Loyola University Chicago School of Law, JD 2017
Yahoo is just the latest company to have a major cyber security data breach. What is more troubling is how this data breach occurred about 2 years ago and only just now the public is being told about the incident. Was Yahoo in violation of legislation regarding disclosure of the cyber security data breach?
Last month, Yahoo announced the company was hacked in 2014 and information from at least 500 million user accounts was stolen. The data stolen included users’ names, email addresses, telephone numbers, dates of birth and encrypted passwords. Yahoo is not the only company to disclose a data breach in 2016 as LinkedIn and MySpace admitted they had been hacked back in 2012 and 2014, respectively.
So why are we just now hearing about these data breaches? Shouldn’t the public be made aware of the data breaches ASAP in order to take appropriate measures? Are these companies in violation of federal laws for failing to disclose in a quick and timely manner? Surprisingly, no.
Currently, there is no federal legislation stating when companies must disclose to the public about information involving data security breaches. Recently, there have been two proposed legislative acts, the Data Security Breach Notification Act of 2014 and the Personal Data Notification and Protection Act of 2015. However, both of these legislative pieces failed to pass. The SEC in 2011 informed publicly traded companies to report hacking incidents that could have a “material adverse effect on the business” but the term was never defined.
Interestingly, there are data breach notification laws that exist at the state levels. This means companies maintaining the information of multiple individuals from various states must comply with several state data breach notification standards.
While there are many other laws and regulations these companies must abide by, federal laws and regulations about disclosure of data breaches is virtually non-existent. Moreover, there is little legal incentive to comply with “guidelines” or state laws because there is no real enforcement. For example, the SEC has never acted against a company for failing to disclose a cyber security incident or potential threat. So long as the company discloses incidents that could have a “material adverse effect on the business”, the company satisfies the disclosure guidelines by the SEC.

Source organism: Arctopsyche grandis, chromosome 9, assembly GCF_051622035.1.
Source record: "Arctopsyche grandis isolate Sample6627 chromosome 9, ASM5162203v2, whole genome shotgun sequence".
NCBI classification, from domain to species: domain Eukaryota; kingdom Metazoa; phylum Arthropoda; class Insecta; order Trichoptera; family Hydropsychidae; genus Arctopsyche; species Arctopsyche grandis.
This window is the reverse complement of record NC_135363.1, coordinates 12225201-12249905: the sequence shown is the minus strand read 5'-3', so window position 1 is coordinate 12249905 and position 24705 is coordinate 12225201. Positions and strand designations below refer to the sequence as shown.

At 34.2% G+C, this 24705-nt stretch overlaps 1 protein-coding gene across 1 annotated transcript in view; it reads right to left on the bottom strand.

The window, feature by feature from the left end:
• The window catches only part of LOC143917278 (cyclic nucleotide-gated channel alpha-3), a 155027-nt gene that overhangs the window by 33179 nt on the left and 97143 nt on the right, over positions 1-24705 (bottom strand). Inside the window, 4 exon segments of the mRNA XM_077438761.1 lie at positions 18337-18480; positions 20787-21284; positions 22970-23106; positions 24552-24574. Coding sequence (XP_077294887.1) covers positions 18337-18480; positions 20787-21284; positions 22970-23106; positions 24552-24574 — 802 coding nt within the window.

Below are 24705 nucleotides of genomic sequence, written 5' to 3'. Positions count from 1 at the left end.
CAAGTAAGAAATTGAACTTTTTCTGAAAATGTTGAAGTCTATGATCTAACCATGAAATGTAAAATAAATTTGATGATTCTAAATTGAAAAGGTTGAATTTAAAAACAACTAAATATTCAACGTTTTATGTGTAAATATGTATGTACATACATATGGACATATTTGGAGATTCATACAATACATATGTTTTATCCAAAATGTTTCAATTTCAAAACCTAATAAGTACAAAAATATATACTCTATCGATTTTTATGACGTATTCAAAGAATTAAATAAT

So what should be done in a compliance department regarding these virtually non-existent data breach laws? Should company compliance departments wait until there is federal legislation with enforcement before addressing disclosure issues? I believe it would be a mistake for companies to ignore that these recent cyber data breaches could seriously lead to real federal legislation and enforcement sooner rather than later.
While it is difficult to formulate a compliance program surrounding federal legislation regarding disclosure of cyber data breaches because there are no laws, the companies could look to the disclosure laws in the states the companies conduct business in.
Depending on the laws in those states, compliance departments could preemptively develop a framework for potential federal data breach disclosure laws, specifically involving internal auditing and monitoring, training and educations, and implementing written policies and procedures. Companies may already have compliance programs to address the numerous state data breach laws and thus have an advantage. Nevertheless, with the increase in cyber data breaches, companies should prepare to address potential federal legislation regarding disclosure laws.